Thanks for reading,
Charlene

Here are some great blog posts from my teacher friends on TBOTEMC.
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Sunday, May 22, 2022

How to Correct Mixed Metaphors and Malapropisms

Internet Bloopers Can Be Entertaining

Have you ever noticed while clicking around on the Internet, how often something really funny pops up on your screen? To me, the humor is even more entertaining when it is unintentional. Often the humor comes from someone using a mixed metaphor or a malapropism. They may be funny, but you should avoid them when speaking or writing.

 

Hints to Avoid the Use of Mixed Metaphors and Malapropisms



A metaphor is a comparison that must contain elements that can be compared logically. The comparison must be consistent. (The sun was a ball in the sky.)


A mixed metaphor combines different images or ideas in a way that is foolish or illogical, and the results are often comical or amusing.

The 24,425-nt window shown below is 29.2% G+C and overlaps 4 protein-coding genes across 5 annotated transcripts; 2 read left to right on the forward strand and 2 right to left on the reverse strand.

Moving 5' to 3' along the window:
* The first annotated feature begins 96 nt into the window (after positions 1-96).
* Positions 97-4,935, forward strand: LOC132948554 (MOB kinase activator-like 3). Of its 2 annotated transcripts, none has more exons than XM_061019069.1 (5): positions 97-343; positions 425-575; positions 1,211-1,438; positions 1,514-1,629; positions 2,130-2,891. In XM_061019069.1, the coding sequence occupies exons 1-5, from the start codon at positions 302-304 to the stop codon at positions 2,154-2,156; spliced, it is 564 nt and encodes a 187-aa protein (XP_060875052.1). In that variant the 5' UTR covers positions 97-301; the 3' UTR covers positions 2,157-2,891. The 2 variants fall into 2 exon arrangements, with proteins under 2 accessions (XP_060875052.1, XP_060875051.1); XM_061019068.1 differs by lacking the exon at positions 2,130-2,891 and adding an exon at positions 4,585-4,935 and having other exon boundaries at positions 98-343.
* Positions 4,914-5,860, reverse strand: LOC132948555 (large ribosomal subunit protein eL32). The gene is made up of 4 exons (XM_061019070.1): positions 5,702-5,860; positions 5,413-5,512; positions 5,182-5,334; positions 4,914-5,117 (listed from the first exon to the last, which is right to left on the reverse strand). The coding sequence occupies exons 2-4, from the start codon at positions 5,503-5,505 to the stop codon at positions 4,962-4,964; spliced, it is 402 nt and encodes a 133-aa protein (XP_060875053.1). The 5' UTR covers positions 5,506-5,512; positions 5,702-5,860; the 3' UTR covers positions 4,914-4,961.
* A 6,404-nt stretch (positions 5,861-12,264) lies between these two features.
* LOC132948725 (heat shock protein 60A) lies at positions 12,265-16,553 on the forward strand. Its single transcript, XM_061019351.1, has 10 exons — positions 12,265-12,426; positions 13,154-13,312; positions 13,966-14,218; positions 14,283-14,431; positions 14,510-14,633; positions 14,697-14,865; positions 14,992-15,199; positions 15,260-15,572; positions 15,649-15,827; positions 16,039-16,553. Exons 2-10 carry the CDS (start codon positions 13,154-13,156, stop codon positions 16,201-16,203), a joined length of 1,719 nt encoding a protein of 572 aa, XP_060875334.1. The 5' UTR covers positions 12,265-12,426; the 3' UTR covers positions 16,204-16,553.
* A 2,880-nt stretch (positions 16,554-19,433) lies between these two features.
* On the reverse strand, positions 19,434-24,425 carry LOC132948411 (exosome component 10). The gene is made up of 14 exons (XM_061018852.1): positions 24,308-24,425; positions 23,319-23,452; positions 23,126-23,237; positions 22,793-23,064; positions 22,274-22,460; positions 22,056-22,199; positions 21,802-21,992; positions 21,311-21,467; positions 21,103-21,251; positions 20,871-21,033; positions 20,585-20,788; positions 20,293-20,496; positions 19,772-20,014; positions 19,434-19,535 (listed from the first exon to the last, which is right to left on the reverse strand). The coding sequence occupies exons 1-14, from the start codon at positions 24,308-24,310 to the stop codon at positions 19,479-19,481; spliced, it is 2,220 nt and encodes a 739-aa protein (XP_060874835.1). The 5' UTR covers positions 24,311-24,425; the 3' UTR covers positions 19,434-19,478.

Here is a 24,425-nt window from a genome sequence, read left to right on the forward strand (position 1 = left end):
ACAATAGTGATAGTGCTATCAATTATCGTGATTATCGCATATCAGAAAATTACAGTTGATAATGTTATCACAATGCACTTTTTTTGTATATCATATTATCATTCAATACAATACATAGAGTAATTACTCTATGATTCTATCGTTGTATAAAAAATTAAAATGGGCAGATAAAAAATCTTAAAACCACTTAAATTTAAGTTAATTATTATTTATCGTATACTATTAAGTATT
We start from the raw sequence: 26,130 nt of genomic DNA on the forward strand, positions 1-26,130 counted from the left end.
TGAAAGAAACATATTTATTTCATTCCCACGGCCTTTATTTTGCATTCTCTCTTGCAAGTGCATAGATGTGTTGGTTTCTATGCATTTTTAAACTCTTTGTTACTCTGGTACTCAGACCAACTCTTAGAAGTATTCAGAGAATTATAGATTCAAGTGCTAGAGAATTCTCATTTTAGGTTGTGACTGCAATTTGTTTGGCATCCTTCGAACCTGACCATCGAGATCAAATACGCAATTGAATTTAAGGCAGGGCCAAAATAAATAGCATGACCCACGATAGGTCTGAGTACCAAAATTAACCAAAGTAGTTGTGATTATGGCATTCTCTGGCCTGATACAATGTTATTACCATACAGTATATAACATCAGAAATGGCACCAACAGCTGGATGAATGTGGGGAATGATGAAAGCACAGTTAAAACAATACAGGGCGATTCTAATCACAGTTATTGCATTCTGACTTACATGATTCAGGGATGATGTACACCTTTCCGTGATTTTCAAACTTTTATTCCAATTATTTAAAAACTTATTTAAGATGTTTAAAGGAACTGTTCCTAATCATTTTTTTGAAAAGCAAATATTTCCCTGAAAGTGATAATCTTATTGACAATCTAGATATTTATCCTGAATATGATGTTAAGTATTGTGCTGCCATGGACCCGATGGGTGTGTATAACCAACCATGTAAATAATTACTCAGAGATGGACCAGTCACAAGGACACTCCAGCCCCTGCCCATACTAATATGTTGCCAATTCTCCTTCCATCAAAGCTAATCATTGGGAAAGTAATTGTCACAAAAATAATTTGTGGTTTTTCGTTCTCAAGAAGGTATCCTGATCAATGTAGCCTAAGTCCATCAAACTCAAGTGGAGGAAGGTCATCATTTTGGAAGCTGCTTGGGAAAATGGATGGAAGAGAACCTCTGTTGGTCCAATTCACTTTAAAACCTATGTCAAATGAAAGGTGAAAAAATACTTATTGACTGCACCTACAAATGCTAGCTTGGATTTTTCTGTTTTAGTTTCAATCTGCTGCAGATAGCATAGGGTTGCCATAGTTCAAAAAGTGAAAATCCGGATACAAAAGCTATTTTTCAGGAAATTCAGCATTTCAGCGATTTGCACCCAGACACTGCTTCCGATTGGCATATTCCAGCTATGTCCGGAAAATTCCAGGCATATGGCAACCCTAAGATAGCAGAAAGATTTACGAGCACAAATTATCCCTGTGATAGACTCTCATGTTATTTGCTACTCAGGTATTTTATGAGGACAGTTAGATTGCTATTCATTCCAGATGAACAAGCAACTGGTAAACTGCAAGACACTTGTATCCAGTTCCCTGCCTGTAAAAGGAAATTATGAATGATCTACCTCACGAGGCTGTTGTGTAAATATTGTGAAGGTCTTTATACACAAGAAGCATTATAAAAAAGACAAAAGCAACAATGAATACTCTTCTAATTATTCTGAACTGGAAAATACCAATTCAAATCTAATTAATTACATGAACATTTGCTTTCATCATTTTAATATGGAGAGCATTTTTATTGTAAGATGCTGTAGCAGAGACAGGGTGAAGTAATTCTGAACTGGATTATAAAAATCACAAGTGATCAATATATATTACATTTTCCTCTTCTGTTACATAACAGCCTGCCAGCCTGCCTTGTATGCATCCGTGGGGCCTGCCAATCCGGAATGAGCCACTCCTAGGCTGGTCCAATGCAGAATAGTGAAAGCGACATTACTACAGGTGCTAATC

Examples include:

  • “A  leopard can’t change his stripes." – Al Gore
  • “You need to bite the bullet and eat your piece of the pie.” – anonymous


Hints to avoid using mixed metaphors include:


  • Being sure the verb matches the action the subject of the metaphor takes.

(For instance: A car cannot march up a field; it must drive.)


  • Using only one comparison in each metaphor.
  • Avoiding clich├ęs.


A malapropism is the misuse of a word, especially by confusing two words that are similar in sound. You can avoid using malapropisms by choosing your words carefully when you speak or write.


Examples include:


“We broke up because he took me for granite.” –  a high school student


“She has chicken pops.”  my grandson


“He was a man of great statue.” – Thomas Menino, mayor of Boston"


“Be sure and put some of those neutrons on it.” –  Mike Smith, ordering a salad at a restaurant.


You can avoid using malapropisms by choosing your words carefully when you speak or write.


Your students will enjoy pointing out examples to you that they hear or read.


If you want more information and a practice exercise you can print or use in Google Drive and Easel, click here.






I hope fun and a restful summer break are within your sight. You deserve every moment of it. Feel free to email me at any time with suggestions for lessons that would be helpful for your students.
 

Thanks for reading,

Charlene


Here are some interesting blog posts from my friends in The Best of Teacher Entrepreneurs Marketing Cooperative. Enjoy!